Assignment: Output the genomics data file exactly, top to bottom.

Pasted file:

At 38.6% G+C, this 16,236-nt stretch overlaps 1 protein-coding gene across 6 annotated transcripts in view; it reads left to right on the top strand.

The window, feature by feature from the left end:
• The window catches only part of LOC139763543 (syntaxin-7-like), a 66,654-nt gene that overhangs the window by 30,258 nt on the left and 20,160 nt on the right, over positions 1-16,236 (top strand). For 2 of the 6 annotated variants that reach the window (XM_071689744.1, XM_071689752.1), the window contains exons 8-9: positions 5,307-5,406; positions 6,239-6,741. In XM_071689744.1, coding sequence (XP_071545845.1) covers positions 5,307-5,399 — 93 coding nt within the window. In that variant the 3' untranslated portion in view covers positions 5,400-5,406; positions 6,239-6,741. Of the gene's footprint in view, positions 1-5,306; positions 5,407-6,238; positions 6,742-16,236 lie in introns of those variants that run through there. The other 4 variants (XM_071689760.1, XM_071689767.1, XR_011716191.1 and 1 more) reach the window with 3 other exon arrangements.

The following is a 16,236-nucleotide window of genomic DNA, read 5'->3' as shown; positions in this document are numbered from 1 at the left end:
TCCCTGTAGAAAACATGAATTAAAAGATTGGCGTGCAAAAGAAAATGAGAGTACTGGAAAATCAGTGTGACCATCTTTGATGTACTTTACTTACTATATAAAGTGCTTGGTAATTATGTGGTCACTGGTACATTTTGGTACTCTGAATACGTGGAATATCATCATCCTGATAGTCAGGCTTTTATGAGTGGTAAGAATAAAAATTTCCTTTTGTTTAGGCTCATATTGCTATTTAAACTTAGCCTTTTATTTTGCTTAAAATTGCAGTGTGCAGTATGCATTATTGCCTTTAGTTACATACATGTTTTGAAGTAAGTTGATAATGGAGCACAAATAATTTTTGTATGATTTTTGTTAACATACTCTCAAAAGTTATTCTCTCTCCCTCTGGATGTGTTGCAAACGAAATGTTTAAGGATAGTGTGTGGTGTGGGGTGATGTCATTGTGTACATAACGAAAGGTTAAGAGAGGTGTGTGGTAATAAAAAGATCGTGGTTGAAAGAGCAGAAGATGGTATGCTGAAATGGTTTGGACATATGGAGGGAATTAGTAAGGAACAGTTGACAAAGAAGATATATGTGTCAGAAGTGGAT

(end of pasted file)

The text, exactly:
At 38.6% G+C, this 16,236-nt stretch overlaps 1 protein-coding gene across 6 annotated transcripts in view; it reads left to right on the top strand.

The window, feature by feature from the left end:
• The window catches only part of LOC139763543 (syntaxin-7-like), a 66,654-nt gene that overhangs the window by 30,258 nt on the left and 20,160 nt on the right, over positions 1-16,236 (top strand). For 2 of the 6 annotated variants that reach the window (XM_071689744.1, XM_071689752.1), the window contains exons 8-9: positions 5,307-5,406; positions 6,239-6,741. In XM_071689744.1, coding sequence (XP_071545845.1) covers positions 5,307-5,399 — 93 coding nt within the window. In that variant the 3' untranslated portion in view covers positions 5,400-5,406; positions 6,239-6,741. Of the gene's footprint in view, positions 1-5,306; positions 5,407-6,238; positions 6,742-16,236 lie in introns of those variants that run through there. The other 4 variants (XM_071689760.1, XM_071689767.1, XR_011716191.1 and 1 more) reach the window with 3 other exon arrangements.

The following is a 16,236-nucleotide window of genomic DNA, read 5'->3' as shown; positions in this document are numbered from 1 at the left end:
TCCCTGTAGAAAACATGAATTAAAAGATTGGCGTGCAAAAGAAAATGAGAGTACTGGAAAATCAGTGTGACCATCTTTGATGTACTTTACTTACTATATAAAGTGCTTGGTAATTATGTGGTCACTGGTACATTTTGGTACTCTGAATACGTGGAATATCATCATCCTGATAGTCAGGCTTTTATGAGTGGTAAGAATAAAAATTTCCTTTTGTTTAGGCTCATATTGCTATTTAAACTTAGCCTTTTATTTTGCTTAAAATTGCAGTGTGCAGTATGCATTATTGCCTTTAGTTACATACATGTTTTGAAGTAAGTTGATAATGGAGCACAAATAATTTTTGTATGATTTTTGTTAACATACTCTCAAAAGTTATTCTCTCTCCCTCTGGATGTGTTGCAAACGAAATGTTTAAGGATAGTGTGTGGTGTGGGGTGATGTCATTGTGTACATAACGAAAGGTTAAGAGAGGTGTGTGGTAATAAAAAGATCGTGGTTGAAAGAGCAGAAGATGGTATGCTGAAATGGTTTGGACATATGGAGGGAATTAGTAAGGAACAGTTGACAAAGAAGATATATGTGTCAGAAGTGGAT